Sitharaman slams Cong for misleading country over NDA govt wlfare schemes

New Delhi: With Congress slamming the economic performance of the BJP-led government, Finance Minister Nirmala Sitharaman has hit back at the party and challenged Rahul Gandhi to answer questions raised by her concerning the promises made by the opposition party in its manifesto and the performance of Congress-led UPA government.

In a series of long posts on X, Sitharaman said the fiscal management of the BJP-led government has been “robust” and capital expenditure increased by five times from FY14 to FY24.

She accused the Congress of misleading the country on fiscal management and “hiding behind lofty promises that are non-transparent and disconnected from reality”.

She also compared the debt ratio during the UPA government and BJP-led government led by Prime Minister Narendra Modi.

“A cross-country comparison reveals that India has fared relatively well and maintains a general government debt ratio below that of FY2003. India had a debt-to-GDP ratio of 81 per cent in 2022. This is significantly lower than economies like Japan (260.1 per cent), Italy (140.5 pc), the USA (121.3 pc), France (111.8 pc), and the UK (101.9 pc) in the same period.”

She said several countries have faced the risk of sovereign default in recent years.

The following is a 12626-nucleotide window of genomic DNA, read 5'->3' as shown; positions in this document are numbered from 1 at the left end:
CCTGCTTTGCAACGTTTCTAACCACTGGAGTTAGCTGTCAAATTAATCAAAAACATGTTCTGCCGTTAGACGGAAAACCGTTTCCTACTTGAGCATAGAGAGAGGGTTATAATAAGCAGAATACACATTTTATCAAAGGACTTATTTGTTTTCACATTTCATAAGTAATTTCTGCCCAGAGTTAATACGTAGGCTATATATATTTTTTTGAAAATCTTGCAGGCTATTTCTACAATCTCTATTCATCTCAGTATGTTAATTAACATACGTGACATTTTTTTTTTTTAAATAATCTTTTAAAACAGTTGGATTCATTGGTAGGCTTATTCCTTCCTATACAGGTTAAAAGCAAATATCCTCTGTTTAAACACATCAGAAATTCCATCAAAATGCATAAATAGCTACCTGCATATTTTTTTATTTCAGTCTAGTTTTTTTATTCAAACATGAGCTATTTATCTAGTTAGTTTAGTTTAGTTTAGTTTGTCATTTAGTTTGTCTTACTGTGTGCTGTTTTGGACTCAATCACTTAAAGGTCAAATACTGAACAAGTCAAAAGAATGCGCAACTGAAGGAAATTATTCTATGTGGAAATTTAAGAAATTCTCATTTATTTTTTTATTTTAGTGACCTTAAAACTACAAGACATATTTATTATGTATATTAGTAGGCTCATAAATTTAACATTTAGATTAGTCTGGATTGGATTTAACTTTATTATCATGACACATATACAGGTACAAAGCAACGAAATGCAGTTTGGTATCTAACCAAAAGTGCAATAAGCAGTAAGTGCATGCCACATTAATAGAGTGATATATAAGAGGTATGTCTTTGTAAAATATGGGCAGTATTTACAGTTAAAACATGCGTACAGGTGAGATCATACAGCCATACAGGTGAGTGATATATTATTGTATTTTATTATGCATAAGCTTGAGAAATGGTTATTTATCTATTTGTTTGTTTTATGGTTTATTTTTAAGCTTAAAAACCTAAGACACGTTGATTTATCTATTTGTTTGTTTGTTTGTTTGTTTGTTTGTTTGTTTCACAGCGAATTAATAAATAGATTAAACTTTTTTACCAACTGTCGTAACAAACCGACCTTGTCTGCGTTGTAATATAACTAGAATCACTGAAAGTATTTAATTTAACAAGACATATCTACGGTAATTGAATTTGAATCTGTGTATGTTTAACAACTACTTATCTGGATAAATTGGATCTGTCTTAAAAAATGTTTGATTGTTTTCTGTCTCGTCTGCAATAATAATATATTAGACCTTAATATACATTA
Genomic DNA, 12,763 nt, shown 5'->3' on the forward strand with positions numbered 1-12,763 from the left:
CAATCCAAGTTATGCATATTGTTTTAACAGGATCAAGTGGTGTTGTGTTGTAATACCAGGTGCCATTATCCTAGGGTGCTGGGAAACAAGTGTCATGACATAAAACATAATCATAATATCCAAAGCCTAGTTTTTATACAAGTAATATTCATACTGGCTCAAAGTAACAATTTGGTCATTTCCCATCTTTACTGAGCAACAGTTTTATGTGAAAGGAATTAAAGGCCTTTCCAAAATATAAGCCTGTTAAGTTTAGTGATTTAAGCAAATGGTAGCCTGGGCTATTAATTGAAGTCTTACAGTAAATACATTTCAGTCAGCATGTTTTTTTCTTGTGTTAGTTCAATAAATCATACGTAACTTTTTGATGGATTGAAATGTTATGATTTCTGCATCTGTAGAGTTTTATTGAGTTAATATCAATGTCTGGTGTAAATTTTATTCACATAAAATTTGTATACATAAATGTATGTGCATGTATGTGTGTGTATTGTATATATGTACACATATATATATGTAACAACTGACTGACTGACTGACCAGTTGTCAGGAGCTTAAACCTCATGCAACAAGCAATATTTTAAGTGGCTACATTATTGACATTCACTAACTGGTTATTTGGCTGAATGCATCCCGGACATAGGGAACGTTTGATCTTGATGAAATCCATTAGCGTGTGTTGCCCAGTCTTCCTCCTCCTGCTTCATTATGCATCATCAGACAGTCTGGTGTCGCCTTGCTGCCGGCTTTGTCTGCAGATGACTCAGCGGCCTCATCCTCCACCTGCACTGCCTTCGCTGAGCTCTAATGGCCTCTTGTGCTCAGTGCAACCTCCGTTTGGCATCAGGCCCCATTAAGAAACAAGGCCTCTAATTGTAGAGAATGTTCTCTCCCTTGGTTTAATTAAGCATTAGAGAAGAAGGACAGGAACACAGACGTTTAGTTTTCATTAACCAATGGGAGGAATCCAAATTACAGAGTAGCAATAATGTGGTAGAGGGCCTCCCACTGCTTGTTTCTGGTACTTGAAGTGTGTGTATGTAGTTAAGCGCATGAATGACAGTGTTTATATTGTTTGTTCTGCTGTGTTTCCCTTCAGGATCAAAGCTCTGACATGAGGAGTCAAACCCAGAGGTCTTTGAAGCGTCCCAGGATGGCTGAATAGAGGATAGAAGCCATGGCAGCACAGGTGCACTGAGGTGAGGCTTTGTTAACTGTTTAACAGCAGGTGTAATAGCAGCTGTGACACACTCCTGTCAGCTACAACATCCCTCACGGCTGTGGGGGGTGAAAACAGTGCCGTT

“Number of countries facing high debt levels increased from 22 in 2011 to almost 60 in 2022.”

Raising questions on Congress manifesto promises, Sithraman asked if the party has considered the cost “of the lofty promises made in their manifesto?”

“Have they calculated how much the ‘Khata Khat’ schemes will cost fiscally? Will they borrow substantially…or will they raise taxes to fund them?”

She asked how many welfare schemes would Rahul Gandhi shut down to accommodate the fiscal cost of the ‘Khata Khat’ schemes?

“Would RahulGandhi care to answer these real questions and explain how their gigantic schemes of fiscal splurge would work without increasing taxes or borrowing heavily and running down the economy? Here’s a challenge to him to answer these questions for the people of India,” she said.

“The truth is that our government’s fiscal management is much better than that of the UPA despite facing COVID-19 pandemic in which substantial resources were used for relief efforts,” she added.

The Finance Minister said that during the UPA rule from FY2004 to FY2014, Central Government Debt, including external debt at current values, grew about 3.2 times, from Rs 18.74 lakh crore in March 2004 to Rs 58.59 lakh crore in March 2014.

This increase was much greater than the 2.9 times growth from Rs 58.59 lakh crore in FY 2014 to Rs 172.37 lakh crore in FY 2024 (RE), the minister said, adding that this lower increase between FY 2014 and FY 2024 occurred despite the impact of the COVID-19 pandemic, where the Centre borrowed to provide relief to those in need even as revenues fell.

Sitharaman said that the central government’s debt, which was 52.2 per cent of GDP at the end of FY 2013-14, was reduced to around 48.9 per cent in FY 2018-19 through gradual fiscal consolidation.